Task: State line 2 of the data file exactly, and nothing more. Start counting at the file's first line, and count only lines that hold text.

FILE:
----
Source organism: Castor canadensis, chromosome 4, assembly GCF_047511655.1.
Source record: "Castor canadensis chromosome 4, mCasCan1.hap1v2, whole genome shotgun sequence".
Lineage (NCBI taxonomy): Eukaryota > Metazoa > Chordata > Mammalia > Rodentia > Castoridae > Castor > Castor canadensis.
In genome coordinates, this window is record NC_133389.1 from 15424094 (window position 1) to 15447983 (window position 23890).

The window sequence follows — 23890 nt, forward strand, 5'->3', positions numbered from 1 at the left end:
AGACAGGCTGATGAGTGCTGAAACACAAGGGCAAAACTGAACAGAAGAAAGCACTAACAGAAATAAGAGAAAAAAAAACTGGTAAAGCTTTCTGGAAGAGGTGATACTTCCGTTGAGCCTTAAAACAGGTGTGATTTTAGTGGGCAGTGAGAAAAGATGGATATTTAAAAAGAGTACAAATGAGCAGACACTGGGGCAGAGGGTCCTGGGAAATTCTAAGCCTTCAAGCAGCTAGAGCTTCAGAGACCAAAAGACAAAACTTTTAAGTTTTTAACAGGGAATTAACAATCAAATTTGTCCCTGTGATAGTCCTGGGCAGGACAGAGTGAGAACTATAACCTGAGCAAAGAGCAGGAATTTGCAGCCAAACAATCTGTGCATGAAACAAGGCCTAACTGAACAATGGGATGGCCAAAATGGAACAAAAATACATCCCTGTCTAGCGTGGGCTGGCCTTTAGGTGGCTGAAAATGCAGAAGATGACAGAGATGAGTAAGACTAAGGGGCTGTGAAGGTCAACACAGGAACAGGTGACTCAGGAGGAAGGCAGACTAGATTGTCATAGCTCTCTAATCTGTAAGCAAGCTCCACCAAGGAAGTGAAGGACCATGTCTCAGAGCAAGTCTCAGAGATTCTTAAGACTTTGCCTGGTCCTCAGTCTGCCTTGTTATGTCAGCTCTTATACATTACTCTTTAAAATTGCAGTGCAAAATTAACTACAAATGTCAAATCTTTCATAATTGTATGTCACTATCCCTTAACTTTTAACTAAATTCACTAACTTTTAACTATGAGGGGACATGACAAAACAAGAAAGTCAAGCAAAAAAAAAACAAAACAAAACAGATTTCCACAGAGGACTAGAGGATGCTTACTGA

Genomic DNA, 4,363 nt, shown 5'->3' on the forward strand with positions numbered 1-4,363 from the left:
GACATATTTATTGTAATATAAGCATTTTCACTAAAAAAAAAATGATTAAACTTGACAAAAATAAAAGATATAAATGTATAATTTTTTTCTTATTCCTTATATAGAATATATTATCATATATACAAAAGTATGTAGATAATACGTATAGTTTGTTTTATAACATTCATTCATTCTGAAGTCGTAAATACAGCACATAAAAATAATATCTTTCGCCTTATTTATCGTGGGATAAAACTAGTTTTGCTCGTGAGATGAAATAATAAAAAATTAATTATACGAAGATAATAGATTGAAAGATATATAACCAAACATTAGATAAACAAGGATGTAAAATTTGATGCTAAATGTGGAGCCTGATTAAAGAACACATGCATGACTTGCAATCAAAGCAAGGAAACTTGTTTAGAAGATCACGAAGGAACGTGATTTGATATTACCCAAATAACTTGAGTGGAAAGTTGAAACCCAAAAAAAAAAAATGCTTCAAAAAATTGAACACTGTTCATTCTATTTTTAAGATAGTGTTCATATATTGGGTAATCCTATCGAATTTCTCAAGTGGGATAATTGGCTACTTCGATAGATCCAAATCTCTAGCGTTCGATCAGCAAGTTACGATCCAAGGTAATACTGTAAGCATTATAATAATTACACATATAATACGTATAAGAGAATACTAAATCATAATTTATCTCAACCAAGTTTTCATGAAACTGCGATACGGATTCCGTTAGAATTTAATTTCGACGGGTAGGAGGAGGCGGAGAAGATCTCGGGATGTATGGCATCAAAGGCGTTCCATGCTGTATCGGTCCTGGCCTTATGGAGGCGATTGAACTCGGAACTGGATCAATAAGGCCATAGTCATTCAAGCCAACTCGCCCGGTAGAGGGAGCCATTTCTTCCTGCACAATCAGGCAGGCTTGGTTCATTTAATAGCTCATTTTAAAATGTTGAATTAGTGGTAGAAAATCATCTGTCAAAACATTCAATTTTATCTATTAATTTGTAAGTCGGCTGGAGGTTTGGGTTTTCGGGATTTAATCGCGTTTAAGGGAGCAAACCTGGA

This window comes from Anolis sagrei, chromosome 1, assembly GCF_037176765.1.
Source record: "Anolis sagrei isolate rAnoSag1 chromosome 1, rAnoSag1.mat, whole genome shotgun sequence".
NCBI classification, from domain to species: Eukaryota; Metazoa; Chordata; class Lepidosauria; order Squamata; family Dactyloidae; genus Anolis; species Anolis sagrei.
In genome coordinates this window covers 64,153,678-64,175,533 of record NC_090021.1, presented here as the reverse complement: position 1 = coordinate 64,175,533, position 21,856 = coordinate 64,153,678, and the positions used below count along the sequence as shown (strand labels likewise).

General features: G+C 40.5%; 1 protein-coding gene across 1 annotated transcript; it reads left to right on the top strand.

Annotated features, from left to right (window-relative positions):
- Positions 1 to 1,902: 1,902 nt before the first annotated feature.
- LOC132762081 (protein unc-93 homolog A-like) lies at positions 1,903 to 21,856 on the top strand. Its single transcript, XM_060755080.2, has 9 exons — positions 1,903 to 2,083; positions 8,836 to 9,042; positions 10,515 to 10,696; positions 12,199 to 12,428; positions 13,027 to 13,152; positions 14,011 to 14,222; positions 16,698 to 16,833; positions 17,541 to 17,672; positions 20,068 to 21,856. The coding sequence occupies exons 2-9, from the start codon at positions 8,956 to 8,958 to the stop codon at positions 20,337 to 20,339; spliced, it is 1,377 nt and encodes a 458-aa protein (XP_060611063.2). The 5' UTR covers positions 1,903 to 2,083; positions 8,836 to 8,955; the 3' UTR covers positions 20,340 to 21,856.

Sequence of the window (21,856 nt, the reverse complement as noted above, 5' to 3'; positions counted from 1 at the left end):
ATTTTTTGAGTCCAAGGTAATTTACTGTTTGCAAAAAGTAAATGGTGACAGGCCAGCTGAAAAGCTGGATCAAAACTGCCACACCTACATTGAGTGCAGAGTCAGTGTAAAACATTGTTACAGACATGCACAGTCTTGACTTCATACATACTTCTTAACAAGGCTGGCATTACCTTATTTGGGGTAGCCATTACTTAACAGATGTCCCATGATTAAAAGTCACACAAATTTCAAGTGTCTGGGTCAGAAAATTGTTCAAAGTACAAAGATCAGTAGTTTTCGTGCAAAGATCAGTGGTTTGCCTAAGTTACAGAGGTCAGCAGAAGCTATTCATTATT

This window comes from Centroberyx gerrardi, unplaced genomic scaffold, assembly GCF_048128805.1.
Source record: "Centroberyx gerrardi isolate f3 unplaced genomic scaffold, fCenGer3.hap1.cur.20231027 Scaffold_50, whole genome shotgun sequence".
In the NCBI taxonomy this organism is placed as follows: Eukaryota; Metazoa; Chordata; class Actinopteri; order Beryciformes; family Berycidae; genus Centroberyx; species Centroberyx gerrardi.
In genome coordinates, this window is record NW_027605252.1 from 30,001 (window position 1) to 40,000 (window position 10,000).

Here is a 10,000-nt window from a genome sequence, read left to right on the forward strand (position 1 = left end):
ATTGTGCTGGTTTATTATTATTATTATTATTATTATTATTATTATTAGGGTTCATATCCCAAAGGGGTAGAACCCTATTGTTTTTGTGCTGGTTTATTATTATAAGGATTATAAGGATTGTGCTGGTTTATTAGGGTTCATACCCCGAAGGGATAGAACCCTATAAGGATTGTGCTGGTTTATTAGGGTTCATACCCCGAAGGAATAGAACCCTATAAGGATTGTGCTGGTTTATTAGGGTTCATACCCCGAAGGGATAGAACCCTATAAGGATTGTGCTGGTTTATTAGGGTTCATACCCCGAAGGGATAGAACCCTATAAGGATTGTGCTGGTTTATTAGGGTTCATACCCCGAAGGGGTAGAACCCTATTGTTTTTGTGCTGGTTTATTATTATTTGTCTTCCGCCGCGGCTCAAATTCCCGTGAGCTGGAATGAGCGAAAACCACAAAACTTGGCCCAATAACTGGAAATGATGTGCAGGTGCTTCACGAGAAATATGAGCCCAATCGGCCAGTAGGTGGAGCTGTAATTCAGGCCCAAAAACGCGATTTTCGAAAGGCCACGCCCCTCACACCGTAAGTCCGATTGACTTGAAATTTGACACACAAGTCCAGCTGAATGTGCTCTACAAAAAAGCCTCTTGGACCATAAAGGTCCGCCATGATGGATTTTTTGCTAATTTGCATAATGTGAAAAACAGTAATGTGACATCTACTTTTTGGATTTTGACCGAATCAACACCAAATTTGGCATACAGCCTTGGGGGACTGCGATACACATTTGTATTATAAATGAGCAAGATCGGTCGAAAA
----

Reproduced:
Source record: "Castor canadensis chromosome 4, mCasCan1.hap1v2, whole genome shotgun sequence".